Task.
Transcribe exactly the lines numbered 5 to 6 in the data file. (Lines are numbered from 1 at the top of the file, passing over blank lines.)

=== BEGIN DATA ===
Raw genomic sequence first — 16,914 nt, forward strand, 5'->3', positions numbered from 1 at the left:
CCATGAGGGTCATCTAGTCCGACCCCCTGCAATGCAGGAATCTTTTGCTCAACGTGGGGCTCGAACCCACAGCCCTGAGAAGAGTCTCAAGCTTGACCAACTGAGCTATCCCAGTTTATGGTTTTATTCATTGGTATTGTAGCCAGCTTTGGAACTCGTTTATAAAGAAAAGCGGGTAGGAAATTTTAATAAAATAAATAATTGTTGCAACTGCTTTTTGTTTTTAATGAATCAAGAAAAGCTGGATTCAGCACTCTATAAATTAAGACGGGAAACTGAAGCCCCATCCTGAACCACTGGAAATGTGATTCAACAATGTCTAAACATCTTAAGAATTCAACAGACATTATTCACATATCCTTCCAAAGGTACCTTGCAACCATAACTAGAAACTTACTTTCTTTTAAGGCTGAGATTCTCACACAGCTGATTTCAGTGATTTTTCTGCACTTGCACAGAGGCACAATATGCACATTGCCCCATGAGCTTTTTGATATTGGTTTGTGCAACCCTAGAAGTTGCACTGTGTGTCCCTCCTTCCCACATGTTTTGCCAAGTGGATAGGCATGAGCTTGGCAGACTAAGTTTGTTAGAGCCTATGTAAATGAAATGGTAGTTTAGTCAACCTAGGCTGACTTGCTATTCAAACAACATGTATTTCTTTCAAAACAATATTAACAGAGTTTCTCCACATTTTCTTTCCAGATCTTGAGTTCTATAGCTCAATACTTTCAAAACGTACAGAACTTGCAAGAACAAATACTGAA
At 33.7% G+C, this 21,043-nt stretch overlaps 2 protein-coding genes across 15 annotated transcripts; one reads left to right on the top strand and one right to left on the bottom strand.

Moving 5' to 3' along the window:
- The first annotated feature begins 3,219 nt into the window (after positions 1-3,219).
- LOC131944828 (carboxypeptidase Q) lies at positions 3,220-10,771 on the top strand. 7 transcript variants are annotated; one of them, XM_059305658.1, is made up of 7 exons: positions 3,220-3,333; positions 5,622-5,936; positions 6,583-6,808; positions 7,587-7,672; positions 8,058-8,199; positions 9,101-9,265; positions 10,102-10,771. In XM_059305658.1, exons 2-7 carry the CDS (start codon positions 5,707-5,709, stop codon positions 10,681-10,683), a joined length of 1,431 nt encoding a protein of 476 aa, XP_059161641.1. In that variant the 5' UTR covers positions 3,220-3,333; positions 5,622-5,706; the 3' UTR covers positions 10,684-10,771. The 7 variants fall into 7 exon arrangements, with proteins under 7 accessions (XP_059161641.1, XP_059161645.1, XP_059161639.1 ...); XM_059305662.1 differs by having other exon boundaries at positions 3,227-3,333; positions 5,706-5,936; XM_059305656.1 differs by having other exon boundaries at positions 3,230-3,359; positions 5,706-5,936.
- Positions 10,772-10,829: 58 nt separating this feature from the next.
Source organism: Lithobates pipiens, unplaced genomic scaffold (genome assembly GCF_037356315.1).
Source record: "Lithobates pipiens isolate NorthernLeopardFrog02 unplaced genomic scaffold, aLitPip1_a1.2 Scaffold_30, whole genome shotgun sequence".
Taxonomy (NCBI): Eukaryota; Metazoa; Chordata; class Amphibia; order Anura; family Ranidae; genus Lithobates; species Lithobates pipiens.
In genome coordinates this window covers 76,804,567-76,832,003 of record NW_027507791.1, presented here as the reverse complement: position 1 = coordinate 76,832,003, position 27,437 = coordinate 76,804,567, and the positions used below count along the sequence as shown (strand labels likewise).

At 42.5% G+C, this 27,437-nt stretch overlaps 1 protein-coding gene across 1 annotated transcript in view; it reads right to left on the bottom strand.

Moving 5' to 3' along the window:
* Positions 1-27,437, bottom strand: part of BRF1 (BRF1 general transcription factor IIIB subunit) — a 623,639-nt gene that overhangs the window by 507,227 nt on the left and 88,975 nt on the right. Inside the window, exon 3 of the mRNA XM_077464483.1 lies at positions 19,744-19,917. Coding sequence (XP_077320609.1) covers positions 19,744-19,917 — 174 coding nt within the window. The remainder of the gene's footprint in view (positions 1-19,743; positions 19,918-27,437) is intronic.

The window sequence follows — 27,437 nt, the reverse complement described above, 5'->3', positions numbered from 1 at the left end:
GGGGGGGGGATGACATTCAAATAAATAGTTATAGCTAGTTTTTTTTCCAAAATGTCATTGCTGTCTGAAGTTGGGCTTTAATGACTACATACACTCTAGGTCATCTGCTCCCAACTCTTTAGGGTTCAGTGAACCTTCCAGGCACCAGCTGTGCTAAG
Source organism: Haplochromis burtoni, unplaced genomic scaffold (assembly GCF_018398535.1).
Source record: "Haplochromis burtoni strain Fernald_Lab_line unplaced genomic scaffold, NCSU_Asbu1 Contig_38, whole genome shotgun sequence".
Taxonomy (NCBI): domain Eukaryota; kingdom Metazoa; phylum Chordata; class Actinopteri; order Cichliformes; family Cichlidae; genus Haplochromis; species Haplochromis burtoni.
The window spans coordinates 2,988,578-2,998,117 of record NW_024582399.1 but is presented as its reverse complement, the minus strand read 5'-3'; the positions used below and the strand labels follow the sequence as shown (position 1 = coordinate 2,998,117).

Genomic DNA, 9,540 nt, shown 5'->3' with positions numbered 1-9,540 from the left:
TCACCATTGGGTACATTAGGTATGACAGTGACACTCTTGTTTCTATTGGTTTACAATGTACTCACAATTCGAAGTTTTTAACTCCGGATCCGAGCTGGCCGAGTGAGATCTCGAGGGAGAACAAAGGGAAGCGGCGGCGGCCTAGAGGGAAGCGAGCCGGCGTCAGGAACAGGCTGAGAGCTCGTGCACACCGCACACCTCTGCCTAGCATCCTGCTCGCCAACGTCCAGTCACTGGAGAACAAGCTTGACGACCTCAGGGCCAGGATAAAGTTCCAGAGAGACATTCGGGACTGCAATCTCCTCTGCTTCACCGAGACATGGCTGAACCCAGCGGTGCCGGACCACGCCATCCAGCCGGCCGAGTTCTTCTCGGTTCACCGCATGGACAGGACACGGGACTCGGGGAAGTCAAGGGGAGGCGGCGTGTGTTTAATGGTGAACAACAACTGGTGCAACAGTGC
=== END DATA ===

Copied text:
- The first annotated feature begins 3,219 nt into the window (after positions 1-3,219).
- LOC131944828 (carboxypeptidase Q) lies at positions 3,220-10,771 on the top strand. 7 transcript variants are annotated; one of them, XM_059305658.1, is made up of 7 exons: positions 3,220-3,333; positions 5,622-5,936; positions 6,583-6,808; positions 7,587-7,672; positions 8,058-8,199; positions 9,101-9,265; positions 10,102-10,771. In XM_059305658.1, exons 2-7 carry the CDS (start codon positions 5,707-5,709, stop codon positions 10,681-10,683), a joined length of 1,431 nt encoding a protein of 476 aa, XP_059161641.1. In that variant the 5' UTR covers positions 3,220-3,333; positions 5,622-5,706; the 3' UTR covers positions 10,684-10,771. The 7 variants fall into 7 exon arrangements, with proteins under 7 accessions (XP_059161641.1, XP_059161645.1, XP_059161639.1 ...); XM_059305662.1 differs by having other exon boundaries at positions 3,227-3,333; positions 5,706-5,936; XM_059305656.1 differs by having other exon boundaries at positions 3,230-3,359; positions 5,706-5,936.